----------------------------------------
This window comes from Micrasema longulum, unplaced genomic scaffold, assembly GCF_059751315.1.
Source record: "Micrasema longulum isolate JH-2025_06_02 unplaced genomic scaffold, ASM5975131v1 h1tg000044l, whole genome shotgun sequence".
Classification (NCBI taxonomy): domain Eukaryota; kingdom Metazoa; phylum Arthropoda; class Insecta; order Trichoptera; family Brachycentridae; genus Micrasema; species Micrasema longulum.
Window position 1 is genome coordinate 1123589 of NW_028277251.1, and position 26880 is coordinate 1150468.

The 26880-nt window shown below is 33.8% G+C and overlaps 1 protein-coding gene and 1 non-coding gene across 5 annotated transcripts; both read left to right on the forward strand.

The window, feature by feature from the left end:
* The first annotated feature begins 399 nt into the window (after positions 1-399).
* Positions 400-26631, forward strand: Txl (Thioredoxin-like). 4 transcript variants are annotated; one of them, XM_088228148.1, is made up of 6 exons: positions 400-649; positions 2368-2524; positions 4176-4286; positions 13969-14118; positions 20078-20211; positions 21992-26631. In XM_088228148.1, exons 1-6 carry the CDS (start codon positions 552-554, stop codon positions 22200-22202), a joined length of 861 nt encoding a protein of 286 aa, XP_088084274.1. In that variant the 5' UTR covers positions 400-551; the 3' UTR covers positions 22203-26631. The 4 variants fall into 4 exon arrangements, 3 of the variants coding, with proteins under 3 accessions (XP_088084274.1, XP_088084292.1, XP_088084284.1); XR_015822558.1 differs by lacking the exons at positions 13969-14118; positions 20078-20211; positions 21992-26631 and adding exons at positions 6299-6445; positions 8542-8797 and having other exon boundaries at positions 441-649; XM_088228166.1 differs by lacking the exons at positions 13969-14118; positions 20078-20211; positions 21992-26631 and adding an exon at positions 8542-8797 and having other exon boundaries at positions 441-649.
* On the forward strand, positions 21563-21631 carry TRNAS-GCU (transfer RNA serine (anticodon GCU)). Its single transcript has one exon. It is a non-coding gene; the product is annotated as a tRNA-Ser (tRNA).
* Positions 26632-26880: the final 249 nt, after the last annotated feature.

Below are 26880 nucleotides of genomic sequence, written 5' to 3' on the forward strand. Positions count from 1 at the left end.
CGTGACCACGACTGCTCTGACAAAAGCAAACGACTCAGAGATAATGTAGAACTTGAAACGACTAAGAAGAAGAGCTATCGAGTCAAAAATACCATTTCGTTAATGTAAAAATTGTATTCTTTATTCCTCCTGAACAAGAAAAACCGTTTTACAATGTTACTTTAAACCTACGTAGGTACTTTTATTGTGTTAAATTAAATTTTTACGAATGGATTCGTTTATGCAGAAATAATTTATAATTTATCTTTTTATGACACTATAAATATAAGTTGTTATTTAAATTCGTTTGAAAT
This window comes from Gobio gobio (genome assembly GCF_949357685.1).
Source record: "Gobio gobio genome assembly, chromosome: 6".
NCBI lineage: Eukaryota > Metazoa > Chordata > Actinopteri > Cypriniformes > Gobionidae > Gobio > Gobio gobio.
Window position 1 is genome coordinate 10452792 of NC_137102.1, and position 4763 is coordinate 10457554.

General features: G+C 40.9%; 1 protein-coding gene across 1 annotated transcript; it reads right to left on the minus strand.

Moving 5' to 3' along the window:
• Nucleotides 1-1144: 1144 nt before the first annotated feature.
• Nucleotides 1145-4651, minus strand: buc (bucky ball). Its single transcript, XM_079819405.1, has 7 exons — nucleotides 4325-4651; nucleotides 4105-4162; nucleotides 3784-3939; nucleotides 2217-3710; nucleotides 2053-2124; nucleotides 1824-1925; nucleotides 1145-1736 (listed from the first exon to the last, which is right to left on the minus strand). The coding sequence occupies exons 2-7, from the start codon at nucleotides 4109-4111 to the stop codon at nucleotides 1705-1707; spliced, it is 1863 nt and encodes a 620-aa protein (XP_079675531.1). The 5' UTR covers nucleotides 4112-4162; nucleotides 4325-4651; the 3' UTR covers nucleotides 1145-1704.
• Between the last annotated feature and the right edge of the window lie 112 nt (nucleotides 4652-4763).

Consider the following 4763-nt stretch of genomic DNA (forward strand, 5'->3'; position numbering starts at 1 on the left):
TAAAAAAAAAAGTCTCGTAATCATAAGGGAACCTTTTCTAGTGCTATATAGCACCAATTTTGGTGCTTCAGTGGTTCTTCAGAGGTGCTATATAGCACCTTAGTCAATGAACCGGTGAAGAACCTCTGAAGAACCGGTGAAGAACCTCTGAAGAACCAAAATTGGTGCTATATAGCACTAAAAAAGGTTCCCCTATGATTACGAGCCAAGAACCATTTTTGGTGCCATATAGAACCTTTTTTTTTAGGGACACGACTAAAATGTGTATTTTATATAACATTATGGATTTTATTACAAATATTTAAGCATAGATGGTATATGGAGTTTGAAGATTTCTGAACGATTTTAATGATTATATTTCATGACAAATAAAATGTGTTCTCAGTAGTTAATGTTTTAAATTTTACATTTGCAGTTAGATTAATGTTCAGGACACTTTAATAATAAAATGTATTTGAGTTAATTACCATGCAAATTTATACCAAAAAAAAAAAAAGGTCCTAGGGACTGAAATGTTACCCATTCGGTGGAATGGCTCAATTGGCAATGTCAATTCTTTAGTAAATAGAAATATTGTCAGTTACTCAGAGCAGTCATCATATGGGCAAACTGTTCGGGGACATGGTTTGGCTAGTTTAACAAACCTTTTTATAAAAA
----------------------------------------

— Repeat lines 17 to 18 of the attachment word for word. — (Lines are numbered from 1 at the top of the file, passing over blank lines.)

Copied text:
General features: G+C 40.9%; 1 protein-coding gene across 1 annotated transcript; it reads right to left on the minus strand.

Moving 5' to 3' along the window: